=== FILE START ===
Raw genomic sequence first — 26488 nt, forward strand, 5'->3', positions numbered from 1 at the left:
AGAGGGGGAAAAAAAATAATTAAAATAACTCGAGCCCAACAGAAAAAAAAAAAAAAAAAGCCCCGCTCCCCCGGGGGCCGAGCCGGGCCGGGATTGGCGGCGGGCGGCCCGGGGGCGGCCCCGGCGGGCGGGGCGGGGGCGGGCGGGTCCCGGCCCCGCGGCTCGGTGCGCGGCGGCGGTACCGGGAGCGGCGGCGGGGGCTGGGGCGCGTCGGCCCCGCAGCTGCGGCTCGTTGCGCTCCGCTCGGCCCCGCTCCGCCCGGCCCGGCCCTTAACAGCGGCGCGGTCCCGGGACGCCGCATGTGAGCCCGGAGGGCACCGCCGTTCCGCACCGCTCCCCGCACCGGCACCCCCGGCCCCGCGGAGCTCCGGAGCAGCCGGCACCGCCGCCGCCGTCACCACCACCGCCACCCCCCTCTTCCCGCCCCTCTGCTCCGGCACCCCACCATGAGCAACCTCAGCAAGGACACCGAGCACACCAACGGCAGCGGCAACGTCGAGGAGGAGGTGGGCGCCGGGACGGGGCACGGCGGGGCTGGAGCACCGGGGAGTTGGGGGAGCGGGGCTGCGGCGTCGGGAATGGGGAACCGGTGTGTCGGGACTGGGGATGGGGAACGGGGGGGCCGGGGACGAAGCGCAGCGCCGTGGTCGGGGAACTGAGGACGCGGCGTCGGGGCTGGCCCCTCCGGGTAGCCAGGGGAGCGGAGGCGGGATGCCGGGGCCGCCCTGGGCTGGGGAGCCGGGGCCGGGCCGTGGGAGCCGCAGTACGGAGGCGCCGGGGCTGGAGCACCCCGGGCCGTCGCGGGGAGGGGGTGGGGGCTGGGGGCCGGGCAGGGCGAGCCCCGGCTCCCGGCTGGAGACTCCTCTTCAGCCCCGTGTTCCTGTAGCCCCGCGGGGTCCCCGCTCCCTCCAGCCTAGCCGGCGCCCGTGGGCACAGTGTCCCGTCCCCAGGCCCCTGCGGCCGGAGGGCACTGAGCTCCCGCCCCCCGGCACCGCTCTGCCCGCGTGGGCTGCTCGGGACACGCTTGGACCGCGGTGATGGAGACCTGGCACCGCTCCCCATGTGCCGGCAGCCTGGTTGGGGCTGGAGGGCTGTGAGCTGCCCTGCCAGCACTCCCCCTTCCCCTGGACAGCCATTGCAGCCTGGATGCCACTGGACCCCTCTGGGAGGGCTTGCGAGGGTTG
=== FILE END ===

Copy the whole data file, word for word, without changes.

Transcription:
Raw genomic sequence first — 26488 nt, forward strand, 5'->3', positions numbered from 1 at the left:
AGAGGGGGAAAAAAAATAATTAAAATAACTCGAGCCCAACAGAAAAAAAAAAAAAAAAAGCCCCGCTCCCCCGGGGGCCGAGCCGGGCCGGGATTGGCGGCGGGCGGCCCGGGGGCGGCCCCGGCGGGCGGGGCGGGGGCGGGCGGGTCCCGGCCCCGCGGCTCGGTGCGCGGCGGCGGTACCGGGAGCGGCGGCGGGGGCTGGGGCGCGTCGGCCCCGCAGCTGCGGCTCGTTGCGCTCCGCTCGGCCCCGCTCCGCCCGGCCCGGCCCTTAACAGCGGCGCGGTCCCGGGACGCCGCATGTGAGCCCGGAGGGCACCGCCGTTCCGCACCGCTCCCCGCACCGGCACCCCCGGCCCCGCGGAGCTCCGGAGCAGCCGGCACCGCCGCCGCCGTCACCACCACCGCCACCCCCCTCTTCCCGCCCCTCTGCTCCGGCACCCCACCATGAGCAACCTCAGCAAGGACACCGAGCACACCAACGGCAGCGGCAACGTCGAGGAGGAGGTGGGCGCCGGGACGGGGCACGGCGGGGCTGGAGCACCGGGGAGTTGGGGGAGCGGGGCTGCGGCGTCGGGAATGGGGAACCGGTGTGTCGGGACTGGGGATGGGGAACGGGGGGGCCGGGGACGAAGCGCAGCGCCGTGGTCGGGGAACTGAGGACGCGGCGTCGGGGCTGGCCCCTCCGGGTAGCCAGGGGAGCGGAGGCGGGATGCCGGGGCCGCCCTGGGCTGGGGAGCCGGGGCCGGGCCGTGGGAGCCGCAGTACGGAGGCGCCGGGGCTGGAGCACCCCGGGCCGTCGCGGGGAGGGGGTGGGGGCTGGGGGCCGGGCAGGGCGAGCCCCGGCTCCCGGCTGGAGACTCCTCTTCAGCCCCGTGTTCCTGTAGCCCCGCGGGGTCCCCGCTCCCTCCAGCCTAGCCGGCGCCCGTGGGCACAGTGTCCCGTCCCCAGGCCCCTGCGGCCGGAGGGCACTGAGCTCCCGCCCCCCGGCACCGCTCTGCCCGCGTGGGCTGCTCGGGACACGCTTGGACCGCGGTGATGGAGACCTGGCACCGCTCCCCATGTGCCGGCAGCCTGGTTGGGGCTGGAGGGCTGTGAGCTGCCCTGCCAGCACTCCCCCTTCCCCTGGACAGCCATTGCAGCCTGGATGCCACTGGACCCCTCTGGGAGGGCTTGCGAGGGTTG